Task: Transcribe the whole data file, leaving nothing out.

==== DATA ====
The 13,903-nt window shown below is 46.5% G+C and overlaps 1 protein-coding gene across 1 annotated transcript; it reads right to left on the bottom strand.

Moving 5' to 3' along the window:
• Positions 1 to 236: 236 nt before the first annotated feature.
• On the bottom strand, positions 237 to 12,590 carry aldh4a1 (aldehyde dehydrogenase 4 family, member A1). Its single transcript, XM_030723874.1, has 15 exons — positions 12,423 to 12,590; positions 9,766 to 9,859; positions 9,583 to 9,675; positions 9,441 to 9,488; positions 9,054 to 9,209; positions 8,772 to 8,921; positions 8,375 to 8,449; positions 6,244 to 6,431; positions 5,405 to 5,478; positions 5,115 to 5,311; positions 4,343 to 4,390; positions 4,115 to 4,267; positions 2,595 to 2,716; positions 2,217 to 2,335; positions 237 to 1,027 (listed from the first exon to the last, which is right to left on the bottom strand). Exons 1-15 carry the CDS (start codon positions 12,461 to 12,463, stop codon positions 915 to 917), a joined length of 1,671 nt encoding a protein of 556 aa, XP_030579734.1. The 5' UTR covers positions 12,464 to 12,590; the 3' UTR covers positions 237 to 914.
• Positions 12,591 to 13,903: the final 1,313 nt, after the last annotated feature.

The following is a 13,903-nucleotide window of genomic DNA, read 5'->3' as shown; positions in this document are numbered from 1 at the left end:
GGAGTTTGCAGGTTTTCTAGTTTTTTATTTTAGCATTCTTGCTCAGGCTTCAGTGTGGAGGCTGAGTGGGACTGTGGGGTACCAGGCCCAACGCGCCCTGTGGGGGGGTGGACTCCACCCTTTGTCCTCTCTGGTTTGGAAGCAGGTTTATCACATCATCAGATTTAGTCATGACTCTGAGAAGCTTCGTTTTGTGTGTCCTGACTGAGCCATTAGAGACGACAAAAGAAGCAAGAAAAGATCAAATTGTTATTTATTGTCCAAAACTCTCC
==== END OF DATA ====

The 13,903-nt window shown below is 46.5% G+C and overlaps 1 protein-coding gene across 1 annotated transcript; it reads right to left on the bottom strand.

Moving 5' to 3' along the window:
• Positions 1 to 236: 236 nt before the first annotated feature.
• On the bottom strand, positions 237 to 12,590 carry aldh4a1 (aldehyde dehydrogenase 4 family, member A1). Its single transcript, XM_030723874.1, has 15 exons — positions 12,423 to 12,590; positions 9,766 to 9,859; positions 9,583 to 9,675; positions 9,441 to 9,488; positions 9,054 to 9,209; positions 8,772 to 8,921; positions 8,375 to 8,449; positions 6,244 to 6,431; positions 5,405 to 5,478; positions 5,115 to 5,311; positions 4,343 to 4,390; positions 4,115 to 4,267; positions 2,595 to 2,716; positions 2,217 to 2,335; positions 237 to 1,027 (listed from the first exon to the last, which is right to left on the bottom strand). Exons 1-15 carry the CDS (start codon positions 12,461 to 12,463, stop codon positions 915 to 917), a joined length of 1,671 nt encoding a protein of 556 aa, XP_030579734.1. The 5' UTR covers positions 12,464 to 12,590; the 3' UTR covers positions 237 to 914.
• Positions 12,591 to 13,903: the final 1,313 nt, after the last annotated feature.

The following is a 13,903-nucleotide window of genomic DNA, read 5'->3' as shown; positions in this document are numbered from 1 at the left end:
GGAGTTTGCAGGTTTTCTAGTTTTTTATTTTAGCATTCTTGCTCAGGCTTCAGTGTGGAGGCTGAGTGGGACTGTGGGGTACCAGGCCCAACGCGCCCTGTGGGGGGGTGGACTCCACCCTTTGTCCTCTCTGGTTTGGAAGCAGGTTTATCACATCATCAGATTTAGTCATGACTCTGAGAAGCTTCGTTTTGTGTGTCCTGACTGAGCCATTAGAGACGACAAAAGAAGCAAGAAAAGATCAAATTGTTATTTATTGTCCAAAACTCTCC